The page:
April showers didn't bring much relief for North American resin buyers in May, as prices increased for most commodity resins.
Suppliers of most commodity materials remain challenged by demand trying to catch up with supply disruptions that began early last year. Some materials also still remain on force majeure sales allocation.
Regional prices for all grades of PE rose by an average of 5 cents per pound for May, according to buyers and market watchers contacted by Plastics News. Prices for high density PE had been up 7 cents in April, with prices for low and linear low density PE up 9 cents.
Supplies of the material remain tight as producers look to recover from outages caused by Winter Storm Uri in February. LDPE and LLDPE prices now are up a total of 33 cents so far in 2021 and are up 53 cents since January 2020. HDPE prices are up 31 cents and 51 cents in the same comparisons. The May price hike marked the sixth consecutive month that prices in the region were up.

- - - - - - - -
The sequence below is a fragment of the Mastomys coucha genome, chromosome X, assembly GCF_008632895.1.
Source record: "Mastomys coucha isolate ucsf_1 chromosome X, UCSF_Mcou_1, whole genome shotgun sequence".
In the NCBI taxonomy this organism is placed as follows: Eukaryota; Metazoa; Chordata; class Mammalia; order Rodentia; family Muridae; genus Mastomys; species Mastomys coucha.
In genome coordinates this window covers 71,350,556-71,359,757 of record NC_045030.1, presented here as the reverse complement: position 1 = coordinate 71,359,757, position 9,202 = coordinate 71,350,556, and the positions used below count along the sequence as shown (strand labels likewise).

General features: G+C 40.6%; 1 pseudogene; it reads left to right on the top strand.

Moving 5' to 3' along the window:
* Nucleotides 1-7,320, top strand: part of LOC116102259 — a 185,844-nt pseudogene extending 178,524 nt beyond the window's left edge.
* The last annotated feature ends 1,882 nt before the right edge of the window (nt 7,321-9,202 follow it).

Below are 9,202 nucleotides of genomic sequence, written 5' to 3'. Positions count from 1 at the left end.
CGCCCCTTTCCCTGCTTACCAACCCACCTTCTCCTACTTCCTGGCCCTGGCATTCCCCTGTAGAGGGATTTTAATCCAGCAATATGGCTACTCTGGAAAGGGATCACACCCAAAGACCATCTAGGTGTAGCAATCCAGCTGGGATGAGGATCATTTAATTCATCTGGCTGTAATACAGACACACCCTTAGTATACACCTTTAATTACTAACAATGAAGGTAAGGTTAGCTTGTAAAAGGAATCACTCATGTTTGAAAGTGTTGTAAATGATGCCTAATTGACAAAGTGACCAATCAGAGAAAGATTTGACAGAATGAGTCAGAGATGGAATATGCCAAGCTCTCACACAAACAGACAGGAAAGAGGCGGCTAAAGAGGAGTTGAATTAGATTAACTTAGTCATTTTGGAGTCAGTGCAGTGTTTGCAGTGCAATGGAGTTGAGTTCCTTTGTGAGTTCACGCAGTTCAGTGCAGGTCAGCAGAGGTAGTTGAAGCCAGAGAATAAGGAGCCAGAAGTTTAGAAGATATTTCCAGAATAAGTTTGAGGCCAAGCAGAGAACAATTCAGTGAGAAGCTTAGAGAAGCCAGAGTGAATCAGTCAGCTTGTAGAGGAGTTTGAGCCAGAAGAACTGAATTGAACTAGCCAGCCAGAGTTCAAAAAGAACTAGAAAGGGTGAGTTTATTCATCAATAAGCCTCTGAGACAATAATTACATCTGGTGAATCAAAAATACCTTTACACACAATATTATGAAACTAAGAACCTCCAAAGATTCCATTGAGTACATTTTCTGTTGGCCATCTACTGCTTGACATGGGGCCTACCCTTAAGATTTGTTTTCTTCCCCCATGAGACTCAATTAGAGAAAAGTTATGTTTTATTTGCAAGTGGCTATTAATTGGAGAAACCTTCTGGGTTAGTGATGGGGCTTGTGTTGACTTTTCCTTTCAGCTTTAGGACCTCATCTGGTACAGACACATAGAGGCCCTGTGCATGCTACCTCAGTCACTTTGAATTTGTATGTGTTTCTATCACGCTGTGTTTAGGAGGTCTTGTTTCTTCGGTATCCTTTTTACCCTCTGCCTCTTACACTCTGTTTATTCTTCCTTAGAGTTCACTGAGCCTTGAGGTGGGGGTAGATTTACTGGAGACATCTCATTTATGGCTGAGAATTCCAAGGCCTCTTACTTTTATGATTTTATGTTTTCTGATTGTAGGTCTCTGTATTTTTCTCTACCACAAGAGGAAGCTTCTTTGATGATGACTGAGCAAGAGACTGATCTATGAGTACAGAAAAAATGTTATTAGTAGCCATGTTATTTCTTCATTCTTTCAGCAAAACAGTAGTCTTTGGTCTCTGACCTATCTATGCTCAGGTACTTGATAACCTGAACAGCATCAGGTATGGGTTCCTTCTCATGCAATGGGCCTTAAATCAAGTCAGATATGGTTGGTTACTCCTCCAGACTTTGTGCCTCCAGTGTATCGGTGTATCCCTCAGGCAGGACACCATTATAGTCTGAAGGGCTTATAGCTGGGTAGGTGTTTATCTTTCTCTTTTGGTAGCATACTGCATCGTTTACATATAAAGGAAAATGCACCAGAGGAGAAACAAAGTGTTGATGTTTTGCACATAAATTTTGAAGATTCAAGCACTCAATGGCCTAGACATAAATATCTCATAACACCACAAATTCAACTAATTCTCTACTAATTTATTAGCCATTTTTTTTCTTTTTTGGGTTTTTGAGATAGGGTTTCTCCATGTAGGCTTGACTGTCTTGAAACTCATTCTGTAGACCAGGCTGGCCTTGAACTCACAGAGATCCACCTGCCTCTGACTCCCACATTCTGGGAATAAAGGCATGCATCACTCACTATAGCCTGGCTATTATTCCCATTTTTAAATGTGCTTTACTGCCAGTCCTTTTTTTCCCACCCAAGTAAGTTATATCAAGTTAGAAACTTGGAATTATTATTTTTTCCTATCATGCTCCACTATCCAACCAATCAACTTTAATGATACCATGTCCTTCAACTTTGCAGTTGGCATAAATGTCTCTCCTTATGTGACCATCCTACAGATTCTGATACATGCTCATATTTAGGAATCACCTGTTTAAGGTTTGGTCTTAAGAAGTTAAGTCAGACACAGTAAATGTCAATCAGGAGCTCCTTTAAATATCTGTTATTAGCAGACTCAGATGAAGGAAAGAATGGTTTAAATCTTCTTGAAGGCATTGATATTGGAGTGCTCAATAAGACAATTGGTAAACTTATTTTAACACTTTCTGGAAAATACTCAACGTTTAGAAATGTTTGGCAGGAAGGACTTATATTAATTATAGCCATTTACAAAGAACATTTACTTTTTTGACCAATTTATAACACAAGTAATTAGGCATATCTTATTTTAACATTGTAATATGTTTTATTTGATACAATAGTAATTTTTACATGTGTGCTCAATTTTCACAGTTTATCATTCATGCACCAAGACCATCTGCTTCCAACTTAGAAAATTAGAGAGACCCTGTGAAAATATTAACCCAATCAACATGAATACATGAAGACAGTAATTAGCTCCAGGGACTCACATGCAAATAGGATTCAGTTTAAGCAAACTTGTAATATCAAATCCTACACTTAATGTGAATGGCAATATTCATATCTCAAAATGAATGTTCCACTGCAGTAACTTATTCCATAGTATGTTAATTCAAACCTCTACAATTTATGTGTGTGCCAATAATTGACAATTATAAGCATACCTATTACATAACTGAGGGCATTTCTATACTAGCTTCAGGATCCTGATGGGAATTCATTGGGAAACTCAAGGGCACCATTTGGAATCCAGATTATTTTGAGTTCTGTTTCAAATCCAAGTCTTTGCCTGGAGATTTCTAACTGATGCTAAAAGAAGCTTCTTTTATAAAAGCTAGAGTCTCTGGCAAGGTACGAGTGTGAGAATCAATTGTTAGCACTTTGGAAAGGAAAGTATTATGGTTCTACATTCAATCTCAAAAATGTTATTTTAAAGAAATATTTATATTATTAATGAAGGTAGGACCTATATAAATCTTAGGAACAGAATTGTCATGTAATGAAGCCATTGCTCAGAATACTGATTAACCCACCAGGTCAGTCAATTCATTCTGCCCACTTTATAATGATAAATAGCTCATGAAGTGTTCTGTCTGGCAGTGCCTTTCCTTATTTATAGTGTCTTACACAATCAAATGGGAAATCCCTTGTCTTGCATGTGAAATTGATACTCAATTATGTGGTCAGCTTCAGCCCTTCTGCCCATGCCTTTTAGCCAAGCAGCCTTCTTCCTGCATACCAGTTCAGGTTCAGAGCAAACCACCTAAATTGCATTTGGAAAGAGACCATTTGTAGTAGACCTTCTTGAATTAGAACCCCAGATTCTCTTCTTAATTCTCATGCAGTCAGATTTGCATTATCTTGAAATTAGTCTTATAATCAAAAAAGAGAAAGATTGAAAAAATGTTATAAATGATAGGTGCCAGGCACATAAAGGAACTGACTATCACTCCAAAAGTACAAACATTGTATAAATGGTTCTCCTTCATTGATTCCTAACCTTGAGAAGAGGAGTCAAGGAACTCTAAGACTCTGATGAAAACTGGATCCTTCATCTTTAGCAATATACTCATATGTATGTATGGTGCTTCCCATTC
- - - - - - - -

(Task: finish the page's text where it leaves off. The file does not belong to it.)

PE production in May was affected by operating issues at plants operated by Dow Inc., Braskem America and Nova Chemicals, according to industry sources. In a recent interview with Plastics News, market veteran Robert Bauman said that the PE market essentially lost 30-40 days of production after the ice storm and that buyers "are still scrambling for resin."
"The [PE] market essentially needs a billion pounds back," said Mike Burns, a PE market analyst with Resin Technology Inc. in Fort Worth, Texas. "Producers need to have 90 days without a disruption, but that hasn't happened yet."
On a recent webinar, Brian Pruett, senior vice president with the Chemical Data Inc. unit of research firm ICIS of Houston, said the PE market might see one or two additional increases this year before the market potentially enters into a price correction.
North American PE makers now are seeking increases ranging from 5-7 cents per pound for June.